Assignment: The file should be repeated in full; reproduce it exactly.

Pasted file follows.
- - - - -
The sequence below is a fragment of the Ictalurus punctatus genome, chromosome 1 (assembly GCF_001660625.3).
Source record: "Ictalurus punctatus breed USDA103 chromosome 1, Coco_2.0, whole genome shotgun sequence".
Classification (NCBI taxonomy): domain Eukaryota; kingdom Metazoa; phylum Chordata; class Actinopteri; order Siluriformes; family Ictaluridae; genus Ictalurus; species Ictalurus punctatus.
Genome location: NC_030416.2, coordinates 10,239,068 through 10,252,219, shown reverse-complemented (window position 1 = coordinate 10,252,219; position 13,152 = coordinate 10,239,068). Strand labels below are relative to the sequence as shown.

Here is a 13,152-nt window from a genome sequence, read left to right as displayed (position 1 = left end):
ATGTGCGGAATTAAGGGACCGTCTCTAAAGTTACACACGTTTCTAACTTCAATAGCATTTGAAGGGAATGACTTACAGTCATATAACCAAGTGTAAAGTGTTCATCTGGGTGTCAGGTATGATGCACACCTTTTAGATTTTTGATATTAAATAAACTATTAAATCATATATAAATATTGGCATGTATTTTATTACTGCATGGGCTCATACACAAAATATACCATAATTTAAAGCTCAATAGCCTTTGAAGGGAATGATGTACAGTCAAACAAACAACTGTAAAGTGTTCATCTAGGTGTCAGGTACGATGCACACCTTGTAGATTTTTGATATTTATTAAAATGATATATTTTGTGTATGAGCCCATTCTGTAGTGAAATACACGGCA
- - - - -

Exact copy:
The sequence below is a fragment of the Ictalurus punctatus genome, chromosome 1 (assembly GCF_001660625.3).
Source record: "Ictalurus punctatus breed USDA103 chromosome 1, Coco_2.0, whole genome shotgun sequence".
Classification (NCBI taxonomy): domain Eukaryota; kingdom Metazoa; phylum Chordata; class Actinopteri; order Siluriformes; family Ictaluridae; genus Ictalurus; species Ictalurus punctatus.
Genome location: NC_030416.2, coordinates 10,239,068 through 10,252,219, shown reverse-complemented (window position 1 = coordinate 10,252,219; position 13,152 = coordinate 10,239,068). Strand labels below are relative to the sequence as shown.

Here is a 13,152-nt window from a genome sequence, read left to right as displayed (position 1 = left end):
ATGTGCGGAATTAAGGGACCGTCTCTAAAGTTACACACGTTTCTAACTTCAATAGCATTTGAAGGGAATGACTTACAGTCATATAACCAAGTGTAAAGTGTTCATCTGGGTGTCAGGTATGATGCACACCTTTTAGATTTTTGATATTAAATAAACTATTAAATCATATATAAATATTGGCATGTATTTTATTACTGCATGGGCTCATACACAAAATATACCATAATTTAAAGCTCAATAGCCTTTGAAGGGAATGATGTACAGTCAAACAAACAACTGTAAAGTGTTCATCTAGGTGTCAGGTACGATGCACACCTTGTAGATTTTTGATATTTATTAAAATGATATATTTTGTGTATGAGCCCATTCTGTAGTGAAATACACGGCA